EDIT: We’re still preparing tablature for Olli’s interview, and should have that available shortly. We’ll notify subscribers and purchasers by email as soon as it’s ready!
Olli Soikkeli’s tasty vintage stylings wouldn’t be out of place at a jazz age lawn party with coupe glass cocktails. But when he unleashes his 21st-century alternate picking technique, you realize you’re taking a ride in DeLorean time machine of jazz guitar.
Olli’s blazing duets with Gypsy jazz stars like Joscho Stephan would already place him among the premier practitioners of that classic swing style. But when you place a camera a few inches away from his picking hand, you realize just how unusual that company is. Olli gets the sound, but he does it with alternate picking. This approach is less like Django’s storied rest stroke technique, and more similar to what you find at the elite levels of bluegrass guitar or classical mandolin.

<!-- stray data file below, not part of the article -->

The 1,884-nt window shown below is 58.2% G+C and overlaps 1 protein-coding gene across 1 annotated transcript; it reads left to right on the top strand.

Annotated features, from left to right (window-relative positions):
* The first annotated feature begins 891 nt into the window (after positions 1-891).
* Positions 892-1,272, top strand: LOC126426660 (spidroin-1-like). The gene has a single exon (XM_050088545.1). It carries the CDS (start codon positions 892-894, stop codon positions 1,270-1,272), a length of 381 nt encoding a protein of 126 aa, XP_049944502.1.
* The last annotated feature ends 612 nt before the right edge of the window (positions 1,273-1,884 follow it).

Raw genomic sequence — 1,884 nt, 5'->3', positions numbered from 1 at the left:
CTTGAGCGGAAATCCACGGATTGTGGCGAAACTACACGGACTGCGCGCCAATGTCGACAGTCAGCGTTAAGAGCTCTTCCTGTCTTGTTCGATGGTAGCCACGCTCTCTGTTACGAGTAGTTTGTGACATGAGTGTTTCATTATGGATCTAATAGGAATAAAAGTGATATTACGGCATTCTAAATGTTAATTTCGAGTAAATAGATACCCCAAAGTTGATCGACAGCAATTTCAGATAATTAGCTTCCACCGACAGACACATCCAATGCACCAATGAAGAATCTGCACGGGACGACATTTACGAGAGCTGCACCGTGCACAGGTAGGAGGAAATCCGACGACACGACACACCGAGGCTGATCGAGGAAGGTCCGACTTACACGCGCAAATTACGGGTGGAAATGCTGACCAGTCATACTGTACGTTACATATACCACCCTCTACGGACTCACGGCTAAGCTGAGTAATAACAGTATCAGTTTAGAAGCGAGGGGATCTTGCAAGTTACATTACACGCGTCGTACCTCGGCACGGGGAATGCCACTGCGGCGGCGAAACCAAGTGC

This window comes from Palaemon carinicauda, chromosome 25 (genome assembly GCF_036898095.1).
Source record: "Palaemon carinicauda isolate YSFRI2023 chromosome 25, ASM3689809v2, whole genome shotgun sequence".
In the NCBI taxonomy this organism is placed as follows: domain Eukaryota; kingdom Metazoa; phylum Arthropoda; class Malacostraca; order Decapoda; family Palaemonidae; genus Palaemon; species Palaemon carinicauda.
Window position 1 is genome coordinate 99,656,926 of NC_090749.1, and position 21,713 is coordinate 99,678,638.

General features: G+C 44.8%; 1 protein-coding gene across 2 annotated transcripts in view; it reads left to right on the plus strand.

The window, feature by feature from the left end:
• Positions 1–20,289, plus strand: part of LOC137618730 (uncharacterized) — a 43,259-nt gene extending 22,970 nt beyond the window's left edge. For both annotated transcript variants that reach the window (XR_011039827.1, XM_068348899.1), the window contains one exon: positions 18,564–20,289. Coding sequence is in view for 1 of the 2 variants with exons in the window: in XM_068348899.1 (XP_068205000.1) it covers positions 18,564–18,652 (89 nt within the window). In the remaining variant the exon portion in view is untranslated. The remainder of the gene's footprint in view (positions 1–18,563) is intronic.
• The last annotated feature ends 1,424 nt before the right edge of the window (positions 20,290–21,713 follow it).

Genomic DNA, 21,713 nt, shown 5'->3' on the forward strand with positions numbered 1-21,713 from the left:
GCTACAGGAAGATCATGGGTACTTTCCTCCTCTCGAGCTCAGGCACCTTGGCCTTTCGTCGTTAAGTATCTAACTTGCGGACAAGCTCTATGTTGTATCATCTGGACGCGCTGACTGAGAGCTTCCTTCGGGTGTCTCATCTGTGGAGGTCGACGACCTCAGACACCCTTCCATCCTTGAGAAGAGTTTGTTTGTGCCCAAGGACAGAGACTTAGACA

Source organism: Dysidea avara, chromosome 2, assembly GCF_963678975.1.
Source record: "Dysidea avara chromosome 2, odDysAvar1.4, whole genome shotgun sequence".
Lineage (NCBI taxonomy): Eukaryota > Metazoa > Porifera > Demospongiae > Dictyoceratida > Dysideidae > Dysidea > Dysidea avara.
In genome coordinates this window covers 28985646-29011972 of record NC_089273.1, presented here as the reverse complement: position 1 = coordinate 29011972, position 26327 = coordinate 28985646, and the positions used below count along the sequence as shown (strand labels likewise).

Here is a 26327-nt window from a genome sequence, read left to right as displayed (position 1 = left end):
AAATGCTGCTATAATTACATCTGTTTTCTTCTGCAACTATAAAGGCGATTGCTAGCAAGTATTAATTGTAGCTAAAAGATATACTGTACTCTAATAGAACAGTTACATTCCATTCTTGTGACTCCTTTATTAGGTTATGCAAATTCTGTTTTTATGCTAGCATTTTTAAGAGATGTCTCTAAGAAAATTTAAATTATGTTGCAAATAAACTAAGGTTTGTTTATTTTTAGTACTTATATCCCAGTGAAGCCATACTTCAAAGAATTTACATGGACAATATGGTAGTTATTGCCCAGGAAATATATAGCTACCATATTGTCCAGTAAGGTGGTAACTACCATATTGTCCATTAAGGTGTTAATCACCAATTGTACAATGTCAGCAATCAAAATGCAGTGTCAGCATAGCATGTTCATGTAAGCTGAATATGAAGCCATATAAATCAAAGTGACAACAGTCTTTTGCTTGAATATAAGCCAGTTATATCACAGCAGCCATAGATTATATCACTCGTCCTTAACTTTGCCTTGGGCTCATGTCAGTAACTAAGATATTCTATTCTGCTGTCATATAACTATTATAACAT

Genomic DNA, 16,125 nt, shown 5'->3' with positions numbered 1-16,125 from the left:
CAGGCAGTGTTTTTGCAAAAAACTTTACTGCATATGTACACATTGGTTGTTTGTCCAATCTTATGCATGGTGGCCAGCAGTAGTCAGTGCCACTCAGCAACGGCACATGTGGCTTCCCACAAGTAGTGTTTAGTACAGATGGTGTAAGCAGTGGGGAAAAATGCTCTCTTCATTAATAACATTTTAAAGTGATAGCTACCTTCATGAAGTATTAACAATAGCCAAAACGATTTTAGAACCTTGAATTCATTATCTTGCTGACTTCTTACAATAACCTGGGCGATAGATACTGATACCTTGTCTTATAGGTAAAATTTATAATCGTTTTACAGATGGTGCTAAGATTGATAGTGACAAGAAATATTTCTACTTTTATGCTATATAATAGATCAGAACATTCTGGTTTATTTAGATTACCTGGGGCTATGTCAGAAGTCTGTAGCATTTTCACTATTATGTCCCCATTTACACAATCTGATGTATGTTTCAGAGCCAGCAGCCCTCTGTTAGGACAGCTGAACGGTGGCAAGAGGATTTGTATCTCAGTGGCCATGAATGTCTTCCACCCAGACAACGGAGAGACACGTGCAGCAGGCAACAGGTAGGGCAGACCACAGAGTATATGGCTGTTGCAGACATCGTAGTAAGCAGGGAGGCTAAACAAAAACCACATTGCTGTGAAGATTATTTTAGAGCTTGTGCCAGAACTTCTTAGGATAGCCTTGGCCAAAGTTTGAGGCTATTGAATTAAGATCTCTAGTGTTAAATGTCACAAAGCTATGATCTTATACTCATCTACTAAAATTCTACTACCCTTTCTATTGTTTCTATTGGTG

It is perhaps this outsider perspective, both artistically and technically, that contributes to his unique sound. He has adapted and arranged dauntingly complex Brazilian Choro pieces by masters like Pixinguinha and filled them with a mix of influences from Django to the present. By deftly blending elements of European, American, and Brazilian jazz, he has created a voice that is as hard to pinpoint culturally as historically.
In our interview, we get to the bottom of Olli’s awesome double escape alternate picking technique. Its semicircular curvature, clearly visible in slow motion, is what enables the arpeggiated leaps in challenging pieces like “Alumiando”, the duet with Choro master César Garabini that opens the interview. We discuss how Olli employs that technique while visualizing fretboard shapes for playing through changes. And we also investigate his Gypsy-style strumming and tremolo techniques, which have again been adapted to his signature blend of old-time and modern sounds.
The full interview contains 102 musical examples, including complete transcriptions of “Alumiando”, arranged for both flat pick and seven-string Choro fingerstyle guitars, and Olli’s adaptataion of Antonio Carlos Jobim’s haunting “Luiza”.